The legalization of medical marijuana has gone a long way in that direction, although Attorney General Schuette and his ilk are not at all prepared to give up their stranglehold on the throats of the smoking public, but I think it’s clear that their days are now numbered.

In my case, I never intended to go to prison to prove that marijuana was not a narcotic and that 10 years for two joints was cruel and unusual punishment. I fully expected to post an appeal bond and proceed with my life as an American while my appeal wound its way through the courts to the point where the Michigan Supreme Court would have to consider our arguments and ultimately rule in my favor.

But Judge Robert J. Columbo considered me an unrepentant offender — not an inaccurate assessment — who deserved to be incarcerated without bond, and he sent me straight to Jackson Prison to begin my 10-year sentence. Then I was shipped to Marquette in the Upper Peninsula for a year under maximum security, returned to Jackson and held in an isolation block until shortly before my release.

During the two-and-a-half years of my imprisonment, my lawyers, my political associates, scores of bands and thousands of our supporters rallied on my behalf in a series of countless benefits, protests, press conferences, and other events designed to “Free John Now,” culminating in the John Sinclair Freedom Rally at Crisler Arena in Ann Arbor on Friday, Dec. 10, 1971.

But we also lobbied hard in the state Legislature during that period for a change in the narcotics laws, and on Dec. 9 the lawmakers voted to reclassify marijuana as a “controlled substance” and reduce the penalties to one year for possession and four years for sales or dispensing the evil weed. My appeal had been argued before the Michigan Supreme Court in October 1971 and was pending decision, so the judges decided that I could now be granted an appeal bond — having already served 2-1/2 times the new maximum sentence for possession.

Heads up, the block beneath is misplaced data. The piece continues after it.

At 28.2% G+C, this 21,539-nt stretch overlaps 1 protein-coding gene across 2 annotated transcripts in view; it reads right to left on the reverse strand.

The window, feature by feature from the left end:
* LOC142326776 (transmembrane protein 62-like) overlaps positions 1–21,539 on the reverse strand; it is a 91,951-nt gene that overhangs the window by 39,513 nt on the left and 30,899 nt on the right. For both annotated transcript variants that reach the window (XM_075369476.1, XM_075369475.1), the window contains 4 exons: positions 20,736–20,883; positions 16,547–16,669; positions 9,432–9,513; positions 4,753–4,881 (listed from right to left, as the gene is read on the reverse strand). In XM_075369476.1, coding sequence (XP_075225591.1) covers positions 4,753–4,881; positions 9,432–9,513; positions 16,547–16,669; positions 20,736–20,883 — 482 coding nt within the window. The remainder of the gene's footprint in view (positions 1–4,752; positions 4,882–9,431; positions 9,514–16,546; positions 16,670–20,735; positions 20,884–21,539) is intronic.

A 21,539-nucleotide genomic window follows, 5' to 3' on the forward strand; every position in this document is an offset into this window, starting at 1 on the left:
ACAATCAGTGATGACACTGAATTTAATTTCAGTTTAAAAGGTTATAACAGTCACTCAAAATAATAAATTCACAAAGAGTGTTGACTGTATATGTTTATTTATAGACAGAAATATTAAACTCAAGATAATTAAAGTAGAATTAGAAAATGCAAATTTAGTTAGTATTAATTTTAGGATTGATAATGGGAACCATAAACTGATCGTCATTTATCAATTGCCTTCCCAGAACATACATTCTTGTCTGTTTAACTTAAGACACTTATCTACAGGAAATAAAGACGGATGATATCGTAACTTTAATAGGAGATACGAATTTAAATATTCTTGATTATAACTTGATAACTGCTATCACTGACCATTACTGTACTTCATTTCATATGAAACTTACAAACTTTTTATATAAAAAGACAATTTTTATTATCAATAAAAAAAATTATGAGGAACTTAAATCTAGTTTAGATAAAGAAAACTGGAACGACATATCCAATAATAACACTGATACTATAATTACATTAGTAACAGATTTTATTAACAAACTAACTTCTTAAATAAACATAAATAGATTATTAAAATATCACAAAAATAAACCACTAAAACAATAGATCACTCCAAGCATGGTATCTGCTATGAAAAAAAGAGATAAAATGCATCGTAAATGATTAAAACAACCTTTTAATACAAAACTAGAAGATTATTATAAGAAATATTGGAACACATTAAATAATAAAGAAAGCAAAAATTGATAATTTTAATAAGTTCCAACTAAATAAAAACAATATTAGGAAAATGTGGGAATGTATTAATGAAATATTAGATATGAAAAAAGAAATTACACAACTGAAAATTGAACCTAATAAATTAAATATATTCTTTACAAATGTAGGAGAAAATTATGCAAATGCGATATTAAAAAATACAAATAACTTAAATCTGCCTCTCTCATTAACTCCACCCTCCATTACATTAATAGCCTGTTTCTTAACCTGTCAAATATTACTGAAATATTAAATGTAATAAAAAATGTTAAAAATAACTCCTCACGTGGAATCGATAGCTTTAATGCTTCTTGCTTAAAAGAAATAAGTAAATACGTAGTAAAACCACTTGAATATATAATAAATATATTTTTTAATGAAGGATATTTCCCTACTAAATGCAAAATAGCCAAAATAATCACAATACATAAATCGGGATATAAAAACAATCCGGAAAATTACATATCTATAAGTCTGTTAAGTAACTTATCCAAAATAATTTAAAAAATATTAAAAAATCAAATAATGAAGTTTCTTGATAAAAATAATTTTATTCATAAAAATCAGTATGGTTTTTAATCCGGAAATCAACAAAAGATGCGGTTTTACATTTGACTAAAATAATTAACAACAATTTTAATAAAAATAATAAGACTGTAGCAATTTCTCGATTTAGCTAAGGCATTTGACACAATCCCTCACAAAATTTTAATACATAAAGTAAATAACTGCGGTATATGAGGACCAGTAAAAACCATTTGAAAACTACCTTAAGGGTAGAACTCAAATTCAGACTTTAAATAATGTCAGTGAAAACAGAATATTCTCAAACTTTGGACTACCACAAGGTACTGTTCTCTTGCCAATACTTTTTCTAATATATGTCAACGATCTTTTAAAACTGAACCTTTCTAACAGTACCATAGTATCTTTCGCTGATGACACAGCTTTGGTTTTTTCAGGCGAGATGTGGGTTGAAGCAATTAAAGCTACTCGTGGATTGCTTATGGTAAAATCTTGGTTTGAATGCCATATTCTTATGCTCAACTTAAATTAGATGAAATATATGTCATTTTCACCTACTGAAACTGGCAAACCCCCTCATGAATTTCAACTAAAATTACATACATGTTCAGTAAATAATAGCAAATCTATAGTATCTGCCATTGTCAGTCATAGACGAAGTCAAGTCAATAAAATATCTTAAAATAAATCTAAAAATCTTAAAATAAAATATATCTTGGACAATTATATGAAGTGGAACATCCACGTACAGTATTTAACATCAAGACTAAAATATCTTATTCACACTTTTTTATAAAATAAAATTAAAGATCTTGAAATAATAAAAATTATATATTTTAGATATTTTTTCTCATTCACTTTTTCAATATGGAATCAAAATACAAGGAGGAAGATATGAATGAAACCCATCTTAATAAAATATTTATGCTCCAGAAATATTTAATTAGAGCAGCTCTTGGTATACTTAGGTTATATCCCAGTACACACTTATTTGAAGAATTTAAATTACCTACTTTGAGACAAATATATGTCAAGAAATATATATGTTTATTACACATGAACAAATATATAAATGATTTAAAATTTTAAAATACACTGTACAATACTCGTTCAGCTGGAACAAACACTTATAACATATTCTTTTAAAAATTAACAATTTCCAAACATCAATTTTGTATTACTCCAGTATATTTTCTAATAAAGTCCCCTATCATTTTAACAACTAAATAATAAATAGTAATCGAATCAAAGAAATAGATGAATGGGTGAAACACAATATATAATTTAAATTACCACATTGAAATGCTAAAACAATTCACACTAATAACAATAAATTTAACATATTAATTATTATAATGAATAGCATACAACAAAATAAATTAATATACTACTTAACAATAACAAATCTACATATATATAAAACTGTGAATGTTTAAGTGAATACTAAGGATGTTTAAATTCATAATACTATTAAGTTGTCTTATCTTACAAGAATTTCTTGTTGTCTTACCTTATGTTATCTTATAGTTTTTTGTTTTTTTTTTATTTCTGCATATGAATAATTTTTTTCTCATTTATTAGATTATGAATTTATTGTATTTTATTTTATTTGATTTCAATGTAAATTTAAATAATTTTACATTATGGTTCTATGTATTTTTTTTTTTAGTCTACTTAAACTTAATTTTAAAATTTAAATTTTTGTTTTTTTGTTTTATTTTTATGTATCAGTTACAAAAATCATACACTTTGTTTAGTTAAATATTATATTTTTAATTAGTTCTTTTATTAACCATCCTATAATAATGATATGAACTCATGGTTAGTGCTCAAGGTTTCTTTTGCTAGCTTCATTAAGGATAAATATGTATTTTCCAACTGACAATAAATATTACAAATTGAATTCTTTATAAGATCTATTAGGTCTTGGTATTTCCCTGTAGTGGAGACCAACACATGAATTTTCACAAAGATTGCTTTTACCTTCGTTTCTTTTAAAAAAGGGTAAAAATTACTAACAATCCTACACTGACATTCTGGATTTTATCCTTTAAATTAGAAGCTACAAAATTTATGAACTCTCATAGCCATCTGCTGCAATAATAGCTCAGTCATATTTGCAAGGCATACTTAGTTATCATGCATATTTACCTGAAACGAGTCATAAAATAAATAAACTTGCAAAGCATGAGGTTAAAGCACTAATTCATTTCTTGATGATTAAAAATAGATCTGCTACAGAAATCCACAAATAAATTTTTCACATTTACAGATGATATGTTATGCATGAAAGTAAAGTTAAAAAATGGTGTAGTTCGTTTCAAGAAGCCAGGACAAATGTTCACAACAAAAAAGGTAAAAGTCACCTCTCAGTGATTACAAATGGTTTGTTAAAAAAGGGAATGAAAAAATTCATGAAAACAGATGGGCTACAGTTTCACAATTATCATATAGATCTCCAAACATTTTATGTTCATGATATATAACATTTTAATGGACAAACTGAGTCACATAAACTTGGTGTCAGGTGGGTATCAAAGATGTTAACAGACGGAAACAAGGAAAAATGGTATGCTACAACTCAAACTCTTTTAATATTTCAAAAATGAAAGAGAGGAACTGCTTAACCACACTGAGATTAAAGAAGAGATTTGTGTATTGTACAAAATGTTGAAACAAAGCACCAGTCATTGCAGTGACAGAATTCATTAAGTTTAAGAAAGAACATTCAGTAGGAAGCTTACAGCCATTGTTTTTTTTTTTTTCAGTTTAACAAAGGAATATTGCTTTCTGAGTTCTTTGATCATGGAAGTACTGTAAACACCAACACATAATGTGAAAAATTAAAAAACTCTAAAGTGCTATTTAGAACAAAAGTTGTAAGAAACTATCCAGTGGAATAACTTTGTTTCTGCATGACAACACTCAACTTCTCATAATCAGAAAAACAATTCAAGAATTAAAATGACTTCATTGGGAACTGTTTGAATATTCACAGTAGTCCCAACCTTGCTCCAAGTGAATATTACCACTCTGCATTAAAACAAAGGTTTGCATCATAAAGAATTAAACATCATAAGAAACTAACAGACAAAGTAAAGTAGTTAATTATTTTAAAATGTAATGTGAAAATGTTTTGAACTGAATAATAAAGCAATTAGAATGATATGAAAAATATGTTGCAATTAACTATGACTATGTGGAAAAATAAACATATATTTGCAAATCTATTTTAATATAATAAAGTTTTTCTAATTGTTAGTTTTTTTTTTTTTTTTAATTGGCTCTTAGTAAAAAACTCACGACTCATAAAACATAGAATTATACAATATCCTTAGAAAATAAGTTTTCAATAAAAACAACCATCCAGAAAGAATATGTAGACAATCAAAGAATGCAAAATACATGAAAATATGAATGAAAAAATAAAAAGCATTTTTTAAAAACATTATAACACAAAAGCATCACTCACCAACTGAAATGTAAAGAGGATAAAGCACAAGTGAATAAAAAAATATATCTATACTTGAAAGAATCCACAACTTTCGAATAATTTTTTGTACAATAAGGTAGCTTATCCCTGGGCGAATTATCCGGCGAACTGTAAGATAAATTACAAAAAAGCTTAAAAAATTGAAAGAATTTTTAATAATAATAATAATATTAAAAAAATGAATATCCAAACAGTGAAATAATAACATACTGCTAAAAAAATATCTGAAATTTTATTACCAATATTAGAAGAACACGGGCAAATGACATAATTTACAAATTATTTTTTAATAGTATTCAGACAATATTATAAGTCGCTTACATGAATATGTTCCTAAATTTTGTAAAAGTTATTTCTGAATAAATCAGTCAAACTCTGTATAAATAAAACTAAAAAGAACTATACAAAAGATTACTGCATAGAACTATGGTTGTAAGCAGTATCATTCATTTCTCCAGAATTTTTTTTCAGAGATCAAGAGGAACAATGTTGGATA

On Monday, Dec. 13, I walked out of the prison gates to resume my life in Ann Arbor as chairman of the Rainbow People’s Party and creative director of the Rainbow Multi-Media Corporation, a nonprofit artists’ management and production company. Like I keep saying, that was 40 years ago this month, and hopefully this will be the last we hear about these events for at least another 10.

So many of the positive things that people accomplished back then has been erased from the official record and kept from the awareness of the people coming up, who are encouraged to believe that there’s not much one can do about the oppressive conditions one finds oneself living under in the 21st century. Just now, that tide is starting to turn as well, and the contemporary movement needs all the information about past struggles that we can make available to them.

So thanks again to the Ann Arbor District Library for bringing it all back home this month, and as you begin to take up the cudgel for ending marijuana prohibition in 2012, take a droll stroll through the electronic pages of the digital edition of theAnn Arbor Sun and follow the progress of the legalization movement when it began, way back in the day.

By the time you read this I intend (the gods of travel willing) to be back in Amsterdam for the holidays and the beginning of the new year. I’ll be back in two weeks with a report from Viper Central on the current efforts of the Dutch government to catch up with the leaders of the international War on Drugs. Happy New Year’s, everybody!

John Sinclair, founder of the White Panthers, is a poet. His latest book is It’s All Good.